By Philip Sean Curran
NJ Transit has been “non-committal” about when the Dinky shuttle train will start running again, now that the transportation agency has met a deadline to install safety equipment across its system, Princeton Mayor Liz Lempert said this week.
“I plan to call them every day from now until I get a positive answer,” Lempert said at the Dec. 17 Princeton Council meeting.
NJ Transit faced a Dec. 31 deadline, set by the federal government, to install Positive Train Control (PTC) to make rail transportation safer. According to the agency, the system automatically can control a train’s speed and movements.
As part of that installation, NJ Transit said it needed to use the manpower and equipment from the Dinky. Bus service has been offered as an alternative since the Dinky was suspended in October.
Previously, the agency has targeted mid-January to resume Dinky service, Lempert has said.
The Dinky runs from the Princeton University campus to the Princeton Junction train station in West Windsor, where riders can board trains on the Northeast Corridor. Through a spokesman, the university declined to comment on Dec. 18.
“We are looking to restore service on the Dinky as quickly as possible,” NJ Transit spokeswoman Kate Thompson said on Dec. 18. “NJ Transit rail service planners are currently evaluating the schedule for restoring regular service to the Atlantic City rail line, the Princeton branch (the Dinky), weekend Gladstone service and other lines, since we have met the federal equipment installation milestone. We are still intending to restore service as fast as possible following this successful meeting of the federally mandated end-of-year PTC installation deadlines.”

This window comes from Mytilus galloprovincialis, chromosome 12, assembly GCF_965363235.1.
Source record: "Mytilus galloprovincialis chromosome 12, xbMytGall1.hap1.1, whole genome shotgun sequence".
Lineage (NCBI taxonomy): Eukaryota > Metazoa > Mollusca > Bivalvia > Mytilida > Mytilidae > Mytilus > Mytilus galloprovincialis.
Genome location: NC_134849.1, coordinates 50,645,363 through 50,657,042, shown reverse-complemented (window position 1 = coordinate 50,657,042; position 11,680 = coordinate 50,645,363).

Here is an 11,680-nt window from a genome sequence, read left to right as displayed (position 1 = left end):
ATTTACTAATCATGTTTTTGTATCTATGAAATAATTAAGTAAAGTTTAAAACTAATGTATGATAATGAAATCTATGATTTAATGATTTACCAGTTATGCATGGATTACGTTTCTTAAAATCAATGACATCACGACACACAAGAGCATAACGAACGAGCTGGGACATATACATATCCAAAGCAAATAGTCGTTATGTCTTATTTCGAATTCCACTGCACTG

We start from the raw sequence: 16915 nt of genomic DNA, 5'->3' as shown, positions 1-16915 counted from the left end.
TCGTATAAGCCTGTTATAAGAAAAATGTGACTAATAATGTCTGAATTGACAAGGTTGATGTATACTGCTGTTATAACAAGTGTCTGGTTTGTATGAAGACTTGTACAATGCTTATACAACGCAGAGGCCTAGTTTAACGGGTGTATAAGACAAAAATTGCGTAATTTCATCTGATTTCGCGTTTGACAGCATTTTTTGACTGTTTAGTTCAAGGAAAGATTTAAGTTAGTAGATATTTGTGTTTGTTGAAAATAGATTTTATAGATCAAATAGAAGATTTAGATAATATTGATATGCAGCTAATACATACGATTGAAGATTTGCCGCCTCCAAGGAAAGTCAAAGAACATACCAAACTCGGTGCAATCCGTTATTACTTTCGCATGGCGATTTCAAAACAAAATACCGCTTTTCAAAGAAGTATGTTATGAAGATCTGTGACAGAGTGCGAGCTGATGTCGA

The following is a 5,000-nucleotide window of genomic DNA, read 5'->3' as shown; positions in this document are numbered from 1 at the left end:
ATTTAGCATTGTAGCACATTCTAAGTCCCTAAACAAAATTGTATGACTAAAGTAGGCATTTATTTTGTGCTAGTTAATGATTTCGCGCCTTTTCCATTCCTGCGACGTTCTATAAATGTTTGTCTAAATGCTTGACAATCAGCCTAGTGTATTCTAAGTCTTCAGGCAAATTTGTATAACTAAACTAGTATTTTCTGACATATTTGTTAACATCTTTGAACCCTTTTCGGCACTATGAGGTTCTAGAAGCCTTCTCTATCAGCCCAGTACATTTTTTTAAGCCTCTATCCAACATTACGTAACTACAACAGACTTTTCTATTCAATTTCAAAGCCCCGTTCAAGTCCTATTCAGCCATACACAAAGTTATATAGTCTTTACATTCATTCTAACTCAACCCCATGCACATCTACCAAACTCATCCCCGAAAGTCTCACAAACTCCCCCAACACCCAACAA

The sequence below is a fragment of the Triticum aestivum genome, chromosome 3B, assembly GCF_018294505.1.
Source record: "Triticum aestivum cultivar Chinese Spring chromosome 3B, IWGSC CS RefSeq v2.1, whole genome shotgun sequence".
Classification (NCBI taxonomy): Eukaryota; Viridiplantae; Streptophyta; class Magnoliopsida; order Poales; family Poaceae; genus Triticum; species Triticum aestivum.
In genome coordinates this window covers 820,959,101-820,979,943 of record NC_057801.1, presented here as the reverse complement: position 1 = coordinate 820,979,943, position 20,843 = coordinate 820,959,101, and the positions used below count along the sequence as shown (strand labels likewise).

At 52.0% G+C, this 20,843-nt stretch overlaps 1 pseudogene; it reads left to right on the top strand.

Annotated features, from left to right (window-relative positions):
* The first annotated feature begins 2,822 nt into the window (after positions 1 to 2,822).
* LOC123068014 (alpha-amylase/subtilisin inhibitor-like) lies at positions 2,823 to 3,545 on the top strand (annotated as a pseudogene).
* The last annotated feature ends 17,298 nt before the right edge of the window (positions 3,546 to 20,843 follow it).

NJ Transit said this week it has installed PTC on 280 locomotive and cab cars and 326 miles of “wayside infrastructure” such as radios and poles. The agency said that in the next two years, it will install PTC on 158 more trains, finish employee training and test the system, all by the end of 2020.
Last month, Lempert appealed to NJ Transit Executive Director Kevin S. Corbett to restore Dinky service immediately or before the middle of January, a request Corbett rejected.
Lempert has expressed concern about a “long-term negative impact” on Dinky ridership. She has said that during the time the Dinky is not running, “people can create new habits and so you’re having this sort of short-term fix with long-term negative implications for the Dinky line.”
“I think they would use a car,” she told reporters in October.
The chairman of the Assembly Transportation and Independent Authorities committee applauded NJ Transit for meeting its Dec. 31 deadline.
“Commuters will be happy to know the project’s completion should free up resources and hopefully reduce cancellations, and begin restoring service to riders who were inconvenienced while work was underway,” Assemblyman Daniel R. Benson (D-Mercer and Middlesex) said on Dec. 17.
“Once Positive Train Control is fully operational, hopefully by the end of 2020, commuters can be assured our railways are safer … NJ Transit riders have had to endure many challenges while the agency worked to complete this very important work,” Benson said.
The announcement about PTC came during the same week lawmakers in the state Senate and Assembly passed legislation to reform the transportation agency. Among other things, the legislation calls for creating a new 13-member Board of Directors to include commuter representatives and requiring the agency to submit a two-year-budget by every April 1, among other steps.
Gov. Phil Murphy, a Democrat, has been critical of NJ Transit and has pledged to improve the agency.